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Pruning a pyracantha

RubyRossRubyRoss Posts: 124
edited September 2022 in Tools and techniques

How should I prune this three year old pyracantha Orange Glow? Without doing anything I’ve been rewarded with an abundance of flowers and berries, but it looks like it needs guidance now. I want to cover the wall, which edges the veg patch. I will plant another one when I’ve cleared the wood piles. 

Should I clip the top of those vertical stems to encourage branching? Do I need to worry about branches growing into each other or is that the point?



  • AnniDAnniD Posts: 11,944
    It certainly has a fine crop of berries  :)
    I would be inclined to leave it for now and let the birds take them as it doesn't seem to be encroaching onto a path or anything.

    I expect someone will be along with advice, in the meantime l found this
  • Thanks, that thread is helpful. I will leave it until Spring as - aside from the birds - I enjoy looking at the berries.
  • I'd agree with @annid about letting the birds get the berries, as there won't be much more growth on the plant now that we are heading into October.

    Do you want a formal clipped hedge, or just a loose bush type structure? Pruning out the top growth will encourage side shoots, so I would do that next Spring if you don't want the plant to grow taller than the wall. Spring to Autumn is the best time to prune, and ideally after it has blossomed, as the bees love it. 

    If the plant is growing too far out from the wall, trimming it at the front will also encourage side shoots. It's doesn't matter if the shoots criss cross. We have a huge Pyracantha hedge, and it is a dense mass of criss-crossing shoots. They are very forgiving of severe pruning. We normally have to cut ours 2-3 times per year, as they grow quite fast when established.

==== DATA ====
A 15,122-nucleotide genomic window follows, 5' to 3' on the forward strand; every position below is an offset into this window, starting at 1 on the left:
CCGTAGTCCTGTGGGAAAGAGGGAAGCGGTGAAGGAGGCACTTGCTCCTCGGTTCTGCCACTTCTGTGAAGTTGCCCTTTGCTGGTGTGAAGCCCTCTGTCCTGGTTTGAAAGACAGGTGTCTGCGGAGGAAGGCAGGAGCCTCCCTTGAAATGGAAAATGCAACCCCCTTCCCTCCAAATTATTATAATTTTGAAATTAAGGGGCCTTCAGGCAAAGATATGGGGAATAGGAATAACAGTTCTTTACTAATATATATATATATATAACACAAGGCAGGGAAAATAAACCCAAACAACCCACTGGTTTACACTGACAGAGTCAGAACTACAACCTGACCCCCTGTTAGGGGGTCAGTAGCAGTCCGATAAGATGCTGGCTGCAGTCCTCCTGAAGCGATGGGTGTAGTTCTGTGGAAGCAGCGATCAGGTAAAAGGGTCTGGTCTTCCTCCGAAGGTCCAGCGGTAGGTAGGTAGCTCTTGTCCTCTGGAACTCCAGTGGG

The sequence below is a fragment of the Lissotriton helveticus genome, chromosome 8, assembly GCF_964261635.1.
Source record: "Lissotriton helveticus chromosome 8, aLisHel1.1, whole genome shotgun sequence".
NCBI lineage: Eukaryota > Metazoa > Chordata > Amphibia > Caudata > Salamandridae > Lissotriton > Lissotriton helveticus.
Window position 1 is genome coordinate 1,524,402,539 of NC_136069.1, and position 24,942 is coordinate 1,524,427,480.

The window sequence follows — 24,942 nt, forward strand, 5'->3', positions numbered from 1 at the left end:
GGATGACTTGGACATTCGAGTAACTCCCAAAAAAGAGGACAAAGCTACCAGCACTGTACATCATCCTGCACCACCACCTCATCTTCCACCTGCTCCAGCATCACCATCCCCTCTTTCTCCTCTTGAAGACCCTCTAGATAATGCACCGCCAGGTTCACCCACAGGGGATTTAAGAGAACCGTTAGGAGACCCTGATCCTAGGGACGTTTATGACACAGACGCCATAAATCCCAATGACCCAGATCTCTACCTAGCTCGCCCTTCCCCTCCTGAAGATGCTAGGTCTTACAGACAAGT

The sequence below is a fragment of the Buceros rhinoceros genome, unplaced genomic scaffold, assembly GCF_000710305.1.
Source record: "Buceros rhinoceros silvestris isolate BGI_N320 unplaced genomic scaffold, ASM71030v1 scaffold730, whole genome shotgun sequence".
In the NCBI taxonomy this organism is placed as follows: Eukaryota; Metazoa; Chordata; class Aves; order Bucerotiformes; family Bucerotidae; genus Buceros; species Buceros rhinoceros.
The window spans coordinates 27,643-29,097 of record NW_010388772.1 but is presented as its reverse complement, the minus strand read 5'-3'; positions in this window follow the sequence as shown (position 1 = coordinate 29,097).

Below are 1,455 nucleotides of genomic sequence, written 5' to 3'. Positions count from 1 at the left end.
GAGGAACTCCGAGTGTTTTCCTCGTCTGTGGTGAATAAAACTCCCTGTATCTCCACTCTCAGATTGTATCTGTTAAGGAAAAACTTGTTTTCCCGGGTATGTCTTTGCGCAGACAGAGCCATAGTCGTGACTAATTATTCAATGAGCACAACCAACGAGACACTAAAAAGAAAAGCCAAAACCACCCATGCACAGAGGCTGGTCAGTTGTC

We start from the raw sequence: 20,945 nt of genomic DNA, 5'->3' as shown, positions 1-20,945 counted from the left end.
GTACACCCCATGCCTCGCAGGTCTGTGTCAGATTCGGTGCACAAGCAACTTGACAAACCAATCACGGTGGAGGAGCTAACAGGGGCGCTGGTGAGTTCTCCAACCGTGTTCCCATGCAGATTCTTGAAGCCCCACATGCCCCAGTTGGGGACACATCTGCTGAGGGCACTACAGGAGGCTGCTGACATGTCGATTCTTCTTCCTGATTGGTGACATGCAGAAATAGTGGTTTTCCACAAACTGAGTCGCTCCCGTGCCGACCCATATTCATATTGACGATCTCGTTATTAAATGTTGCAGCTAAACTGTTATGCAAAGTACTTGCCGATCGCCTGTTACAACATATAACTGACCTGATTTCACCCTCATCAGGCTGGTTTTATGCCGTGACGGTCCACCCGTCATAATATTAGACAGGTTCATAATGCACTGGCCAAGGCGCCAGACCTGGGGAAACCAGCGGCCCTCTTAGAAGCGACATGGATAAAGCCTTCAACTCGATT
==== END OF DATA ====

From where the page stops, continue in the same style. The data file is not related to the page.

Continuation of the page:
Personally, I think they look best when formally trimmed, rather than left as a natural bush shape, but you do tend to lose some berries when trimming them.  Don't be tempted to plant your other ones too close to the existing plant, as they can grow to  be several metres wide given enough time.
  • Thank you @KeenOnGreen for that excellent advice. Yes, my plan is a clipped hedge as I primarily want to cover the wall and any flowers or berries are a bonus. If it will reach several meters wide, I probably don't need another one. Thanks
  • LoxleyLoxley Posts: 5,412
    If you can drill some vine eyes and wires into the wall, you'll be able to train it along the wall quite nicely, snip out the top and then tie in the side shoots horizontally. That will make it easier to make the growth go where you want it!
  • Thanks @Loxley that would make sense. I'll have to find someone to do that for them. I'll like to keep a good shape on it.
  • I'm sending you this as inspiration @RubyRoss  Most people (including me) wouldn't have the time or patience to do it. It's a Pyracantha hedge at York Gate Garden in Leeds. Very worth a visit if you are nearby.

  • That is impressive!
  • Yes, I wish mine looked as good.  I grow Pyracantha against an East-facing wall and just prune off the outward-facing and backward-facing shoots...a prickly job but necessary, and try to follow a pattern a bit like an espaliered apple with the branches.
  • ErgatesErgates Posts: 2,418
    Careful with the cuttings! Last time I pruned mine, I managed to step on a thorn which went right through the sole of my sensible walking shoes. Very painful!
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